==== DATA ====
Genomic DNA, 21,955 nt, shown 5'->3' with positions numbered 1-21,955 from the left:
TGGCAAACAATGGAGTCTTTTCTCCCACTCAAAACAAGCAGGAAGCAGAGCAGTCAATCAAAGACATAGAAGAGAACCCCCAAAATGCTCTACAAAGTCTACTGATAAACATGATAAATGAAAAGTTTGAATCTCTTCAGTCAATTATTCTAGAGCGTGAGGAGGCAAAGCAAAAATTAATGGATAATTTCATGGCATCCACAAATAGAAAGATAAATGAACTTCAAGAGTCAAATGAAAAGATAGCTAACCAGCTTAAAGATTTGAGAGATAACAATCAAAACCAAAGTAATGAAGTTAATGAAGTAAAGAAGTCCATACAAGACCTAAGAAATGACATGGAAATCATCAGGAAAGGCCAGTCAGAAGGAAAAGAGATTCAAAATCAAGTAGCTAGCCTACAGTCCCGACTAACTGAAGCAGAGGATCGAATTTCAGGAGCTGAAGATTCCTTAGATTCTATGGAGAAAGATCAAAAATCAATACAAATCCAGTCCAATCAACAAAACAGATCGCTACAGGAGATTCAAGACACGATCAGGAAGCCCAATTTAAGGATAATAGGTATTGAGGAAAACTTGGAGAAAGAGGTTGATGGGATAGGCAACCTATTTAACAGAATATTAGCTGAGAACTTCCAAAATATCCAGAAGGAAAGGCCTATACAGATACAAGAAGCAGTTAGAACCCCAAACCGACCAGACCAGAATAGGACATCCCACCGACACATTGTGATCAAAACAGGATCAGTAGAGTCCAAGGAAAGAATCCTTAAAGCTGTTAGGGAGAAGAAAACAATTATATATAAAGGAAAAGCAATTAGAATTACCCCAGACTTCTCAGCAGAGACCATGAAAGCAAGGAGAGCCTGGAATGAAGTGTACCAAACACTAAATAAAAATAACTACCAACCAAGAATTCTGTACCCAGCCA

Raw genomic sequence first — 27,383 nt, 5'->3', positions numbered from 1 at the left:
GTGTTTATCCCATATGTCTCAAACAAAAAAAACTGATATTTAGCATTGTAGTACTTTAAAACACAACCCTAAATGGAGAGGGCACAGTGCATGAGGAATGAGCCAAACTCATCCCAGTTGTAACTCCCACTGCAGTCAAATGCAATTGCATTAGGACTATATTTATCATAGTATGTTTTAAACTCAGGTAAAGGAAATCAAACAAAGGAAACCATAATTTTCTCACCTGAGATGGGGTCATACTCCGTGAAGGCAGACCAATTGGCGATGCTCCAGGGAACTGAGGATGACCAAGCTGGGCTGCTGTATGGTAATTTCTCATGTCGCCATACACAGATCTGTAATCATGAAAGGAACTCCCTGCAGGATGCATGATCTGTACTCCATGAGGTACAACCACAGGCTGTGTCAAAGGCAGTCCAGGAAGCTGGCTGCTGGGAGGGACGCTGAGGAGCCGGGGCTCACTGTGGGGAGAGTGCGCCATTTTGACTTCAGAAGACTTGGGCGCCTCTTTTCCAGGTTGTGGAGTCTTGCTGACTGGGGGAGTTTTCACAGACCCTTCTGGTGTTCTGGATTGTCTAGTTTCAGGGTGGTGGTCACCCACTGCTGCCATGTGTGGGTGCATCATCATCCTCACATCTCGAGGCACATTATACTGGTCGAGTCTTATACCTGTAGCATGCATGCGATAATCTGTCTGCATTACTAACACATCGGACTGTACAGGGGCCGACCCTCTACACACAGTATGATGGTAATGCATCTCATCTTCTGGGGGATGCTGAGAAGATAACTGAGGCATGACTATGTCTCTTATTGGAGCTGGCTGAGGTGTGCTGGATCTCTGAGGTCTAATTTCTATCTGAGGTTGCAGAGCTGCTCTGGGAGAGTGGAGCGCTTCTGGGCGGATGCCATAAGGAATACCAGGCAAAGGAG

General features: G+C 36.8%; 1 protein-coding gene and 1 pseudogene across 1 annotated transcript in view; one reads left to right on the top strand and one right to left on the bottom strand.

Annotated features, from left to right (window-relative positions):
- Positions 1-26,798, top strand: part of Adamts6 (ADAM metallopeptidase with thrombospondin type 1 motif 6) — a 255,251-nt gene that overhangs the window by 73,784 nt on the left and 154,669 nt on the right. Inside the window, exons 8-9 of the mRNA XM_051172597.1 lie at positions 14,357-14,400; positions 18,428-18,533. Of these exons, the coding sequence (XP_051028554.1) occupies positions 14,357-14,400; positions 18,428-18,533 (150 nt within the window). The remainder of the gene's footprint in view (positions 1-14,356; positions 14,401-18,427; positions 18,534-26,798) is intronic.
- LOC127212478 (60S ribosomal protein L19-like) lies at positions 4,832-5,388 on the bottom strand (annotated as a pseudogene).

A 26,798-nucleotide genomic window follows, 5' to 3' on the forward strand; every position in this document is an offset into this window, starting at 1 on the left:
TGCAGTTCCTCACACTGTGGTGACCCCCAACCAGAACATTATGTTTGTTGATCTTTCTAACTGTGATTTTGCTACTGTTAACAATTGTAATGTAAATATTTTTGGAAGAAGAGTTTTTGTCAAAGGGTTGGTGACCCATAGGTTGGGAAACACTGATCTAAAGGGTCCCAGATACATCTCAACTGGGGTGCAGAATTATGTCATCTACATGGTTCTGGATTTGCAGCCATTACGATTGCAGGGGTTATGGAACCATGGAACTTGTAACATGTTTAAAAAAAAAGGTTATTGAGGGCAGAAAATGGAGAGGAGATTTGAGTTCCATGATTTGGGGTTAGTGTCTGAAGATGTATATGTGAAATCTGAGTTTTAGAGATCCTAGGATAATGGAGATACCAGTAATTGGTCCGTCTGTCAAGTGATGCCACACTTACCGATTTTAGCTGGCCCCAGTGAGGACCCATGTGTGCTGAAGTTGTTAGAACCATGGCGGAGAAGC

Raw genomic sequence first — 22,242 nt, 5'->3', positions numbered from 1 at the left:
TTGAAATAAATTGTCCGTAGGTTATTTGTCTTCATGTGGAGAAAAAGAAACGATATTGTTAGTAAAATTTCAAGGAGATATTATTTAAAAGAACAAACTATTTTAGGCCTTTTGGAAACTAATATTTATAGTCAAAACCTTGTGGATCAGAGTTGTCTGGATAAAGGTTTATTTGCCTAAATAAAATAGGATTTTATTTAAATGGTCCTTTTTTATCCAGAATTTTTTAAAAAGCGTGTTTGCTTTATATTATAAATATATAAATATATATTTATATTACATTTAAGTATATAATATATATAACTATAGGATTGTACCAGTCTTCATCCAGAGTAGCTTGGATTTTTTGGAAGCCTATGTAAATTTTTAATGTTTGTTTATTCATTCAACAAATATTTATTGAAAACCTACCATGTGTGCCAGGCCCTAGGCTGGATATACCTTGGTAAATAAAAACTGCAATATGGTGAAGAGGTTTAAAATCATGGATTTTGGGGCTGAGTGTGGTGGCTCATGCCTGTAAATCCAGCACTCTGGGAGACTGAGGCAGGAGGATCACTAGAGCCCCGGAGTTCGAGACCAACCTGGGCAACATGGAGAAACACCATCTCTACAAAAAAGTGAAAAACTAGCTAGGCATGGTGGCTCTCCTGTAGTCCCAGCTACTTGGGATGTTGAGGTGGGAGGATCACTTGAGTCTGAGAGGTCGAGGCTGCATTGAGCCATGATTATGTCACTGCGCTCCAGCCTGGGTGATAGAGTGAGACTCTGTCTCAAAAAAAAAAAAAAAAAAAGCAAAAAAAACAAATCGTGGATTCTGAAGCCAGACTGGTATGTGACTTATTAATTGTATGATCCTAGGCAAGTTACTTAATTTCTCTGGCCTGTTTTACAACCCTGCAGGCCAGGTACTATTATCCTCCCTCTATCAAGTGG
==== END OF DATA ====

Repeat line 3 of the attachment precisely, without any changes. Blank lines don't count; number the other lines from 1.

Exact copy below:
Raw genomic sequence first — 27,383 nt, 5'->3', positions numbered from 1 at the left: